Visitation rights and how they are structured can vary no matter the situation, but it is made even more complicated when there is domestic violence added to the mix. California law specifies how this is handled and parents should have a grasp of this from the beginning.
Best interest of the child, protective orders and domestic violence
As with any family law case in which child custody and visitation are being decided upon, the court will consider the child’s best interests first and foremost. Danger from a parent who has been abusive in the past will clearly not be in the child’s best interests, so it must be accounted for in the order if visitation is granted.
When there is a protective order, the parent accused of abuse will likely need to have a third person present during visitation. The visitation can also be denied, limited or suspended. The acts that occurred leading to the protective order will also be considered as will the length of time that elapsed from when they occurred.
With domestic violence where there is a restraining order, protective order or emergency protective order, the accused parent may get to see the child. Still, the visitation will be highly specific as to when, where and how the parent will spend time with the child. Safety is the primary factor.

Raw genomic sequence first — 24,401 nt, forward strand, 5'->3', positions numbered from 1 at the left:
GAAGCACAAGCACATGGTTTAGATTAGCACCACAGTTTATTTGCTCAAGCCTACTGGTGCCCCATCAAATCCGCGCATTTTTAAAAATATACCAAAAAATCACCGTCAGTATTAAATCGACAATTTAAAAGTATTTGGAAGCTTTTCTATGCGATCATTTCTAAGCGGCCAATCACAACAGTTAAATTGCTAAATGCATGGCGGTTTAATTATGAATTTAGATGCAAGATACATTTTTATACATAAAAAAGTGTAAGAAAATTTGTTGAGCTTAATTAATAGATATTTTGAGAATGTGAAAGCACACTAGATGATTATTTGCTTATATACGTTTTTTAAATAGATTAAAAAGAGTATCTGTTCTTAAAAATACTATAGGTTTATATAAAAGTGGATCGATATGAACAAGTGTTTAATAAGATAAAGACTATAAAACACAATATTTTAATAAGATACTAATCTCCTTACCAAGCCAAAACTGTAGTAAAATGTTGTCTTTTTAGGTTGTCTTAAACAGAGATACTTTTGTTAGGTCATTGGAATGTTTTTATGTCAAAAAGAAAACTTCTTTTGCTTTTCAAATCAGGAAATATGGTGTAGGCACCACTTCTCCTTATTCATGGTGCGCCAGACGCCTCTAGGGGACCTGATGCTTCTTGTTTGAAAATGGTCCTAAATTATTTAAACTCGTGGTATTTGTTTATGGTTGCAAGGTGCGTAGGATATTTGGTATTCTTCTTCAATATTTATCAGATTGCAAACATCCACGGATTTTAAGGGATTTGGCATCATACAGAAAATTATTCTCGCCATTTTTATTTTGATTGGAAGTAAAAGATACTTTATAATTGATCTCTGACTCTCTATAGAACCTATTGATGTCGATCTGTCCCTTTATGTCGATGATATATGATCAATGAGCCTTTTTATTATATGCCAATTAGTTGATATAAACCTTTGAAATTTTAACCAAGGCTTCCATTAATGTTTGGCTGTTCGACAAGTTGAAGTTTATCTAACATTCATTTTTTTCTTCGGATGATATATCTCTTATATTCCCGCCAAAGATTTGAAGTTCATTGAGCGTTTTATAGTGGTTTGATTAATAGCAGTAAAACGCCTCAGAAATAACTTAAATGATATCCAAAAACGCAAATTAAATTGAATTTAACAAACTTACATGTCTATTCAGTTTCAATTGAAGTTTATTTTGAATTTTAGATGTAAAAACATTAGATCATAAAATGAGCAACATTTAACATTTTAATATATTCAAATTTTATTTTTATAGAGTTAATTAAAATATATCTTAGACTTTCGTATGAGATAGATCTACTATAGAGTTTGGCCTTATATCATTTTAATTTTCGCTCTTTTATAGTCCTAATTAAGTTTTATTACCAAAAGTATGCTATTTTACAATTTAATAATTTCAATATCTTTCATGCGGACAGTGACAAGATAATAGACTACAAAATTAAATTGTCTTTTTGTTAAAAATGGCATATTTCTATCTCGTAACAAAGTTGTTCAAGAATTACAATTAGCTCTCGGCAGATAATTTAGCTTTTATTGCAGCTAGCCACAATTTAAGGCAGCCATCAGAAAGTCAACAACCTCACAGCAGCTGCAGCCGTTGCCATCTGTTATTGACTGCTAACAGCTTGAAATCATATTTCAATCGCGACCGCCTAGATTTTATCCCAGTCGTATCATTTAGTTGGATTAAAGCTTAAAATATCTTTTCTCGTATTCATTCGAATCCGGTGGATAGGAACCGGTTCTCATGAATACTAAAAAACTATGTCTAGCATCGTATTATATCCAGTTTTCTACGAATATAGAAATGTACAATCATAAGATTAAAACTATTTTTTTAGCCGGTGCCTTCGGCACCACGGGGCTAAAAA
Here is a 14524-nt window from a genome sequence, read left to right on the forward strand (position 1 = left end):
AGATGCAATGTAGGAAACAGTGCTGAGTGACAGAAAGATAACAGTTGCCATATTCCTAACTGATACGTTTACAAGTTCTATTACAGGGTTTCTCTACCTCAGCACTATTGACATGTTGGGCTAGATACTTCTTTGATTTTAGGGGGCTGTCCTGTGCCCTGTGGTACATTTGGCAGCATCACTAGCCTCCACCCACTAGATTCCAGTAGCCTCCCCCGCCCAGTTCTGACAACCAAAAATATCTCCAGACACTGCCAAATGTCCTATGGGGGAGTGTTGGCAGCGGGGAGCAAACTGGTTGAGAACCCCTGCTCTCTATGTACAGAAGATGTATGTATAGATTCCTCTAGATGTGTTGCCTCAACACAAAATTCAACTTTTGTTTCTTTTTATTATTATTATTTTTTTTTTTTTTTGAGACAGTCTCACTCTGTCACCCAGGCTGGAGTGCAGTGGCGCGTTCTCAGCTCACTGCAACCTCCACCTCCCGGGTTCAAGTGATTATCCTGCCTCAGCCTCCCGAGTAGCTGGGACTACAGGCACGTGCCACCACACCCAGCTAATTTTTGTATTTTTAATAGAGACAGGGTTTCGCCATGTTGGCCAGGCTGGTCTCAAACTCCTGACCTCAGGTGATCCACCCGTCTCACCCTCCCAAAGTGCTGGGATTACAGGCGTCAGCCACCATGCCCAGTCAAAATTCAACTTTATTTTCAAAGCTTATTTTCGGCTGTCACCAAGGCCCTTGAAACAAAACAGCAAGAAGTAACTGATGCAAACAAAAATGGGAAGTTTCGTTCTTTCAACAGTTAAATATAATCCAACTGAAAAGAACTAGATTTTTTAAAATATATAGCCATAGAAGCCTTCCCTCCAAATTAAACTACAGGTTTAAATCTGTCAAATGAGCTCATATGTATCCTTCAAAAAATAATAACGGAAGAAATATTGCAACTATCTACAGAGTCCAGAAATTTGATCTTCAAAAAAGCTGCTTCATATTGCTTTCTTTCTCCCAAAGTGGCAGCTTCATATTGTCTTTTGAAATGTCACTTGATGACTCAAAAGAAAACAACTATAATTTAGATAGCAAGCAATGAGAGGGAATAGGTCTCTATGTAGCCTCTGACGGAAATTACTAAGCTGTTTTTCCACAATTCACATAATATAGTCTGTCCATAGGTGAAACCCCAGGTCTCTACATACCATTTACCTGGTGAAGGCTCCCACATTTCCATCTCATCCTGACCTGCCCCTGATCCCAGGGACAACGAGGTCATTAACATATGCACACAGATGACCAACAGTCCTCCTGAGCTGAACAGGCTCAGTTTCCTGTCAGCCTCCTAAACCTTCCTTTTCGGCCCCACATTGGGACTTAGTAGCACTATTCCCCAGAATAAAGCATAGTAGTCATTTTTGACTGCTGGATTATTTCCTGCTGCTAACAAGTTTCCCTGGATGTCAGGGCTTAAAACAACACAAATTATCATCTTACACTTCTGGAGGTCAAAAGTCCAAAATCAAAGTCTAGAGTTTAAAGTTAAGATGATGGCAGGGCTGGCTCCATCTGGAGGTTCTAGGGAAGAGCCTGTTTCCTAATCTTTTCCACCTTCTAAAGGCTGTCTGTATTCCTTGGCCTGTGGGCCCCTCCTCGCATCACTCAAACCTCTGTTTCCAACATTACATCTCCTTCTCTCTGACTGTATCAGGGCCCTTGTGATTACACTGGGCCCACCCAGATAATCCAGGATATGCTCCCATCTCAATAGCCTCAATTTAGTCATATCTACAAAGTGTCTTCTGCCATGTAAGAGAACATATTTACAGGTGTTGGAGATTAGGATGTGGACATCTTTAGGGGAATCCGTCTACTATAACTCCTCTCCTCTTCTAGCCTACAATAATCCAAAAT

For complex family law cases, having experienced representation is important
Domestic violence makes a difficult marital situation worse. If a person decides to leave the marriage and get a divorce but shares a child with the alleged abuser, there may be visitation rights awarded. There are areas of the law that address this and will be in place so the visitation can occur but the child and the abused parent will be safe.
The issues tend to differ based on the aspects of the case, so having legal help that is specifically tailored to the individual’s needs is key.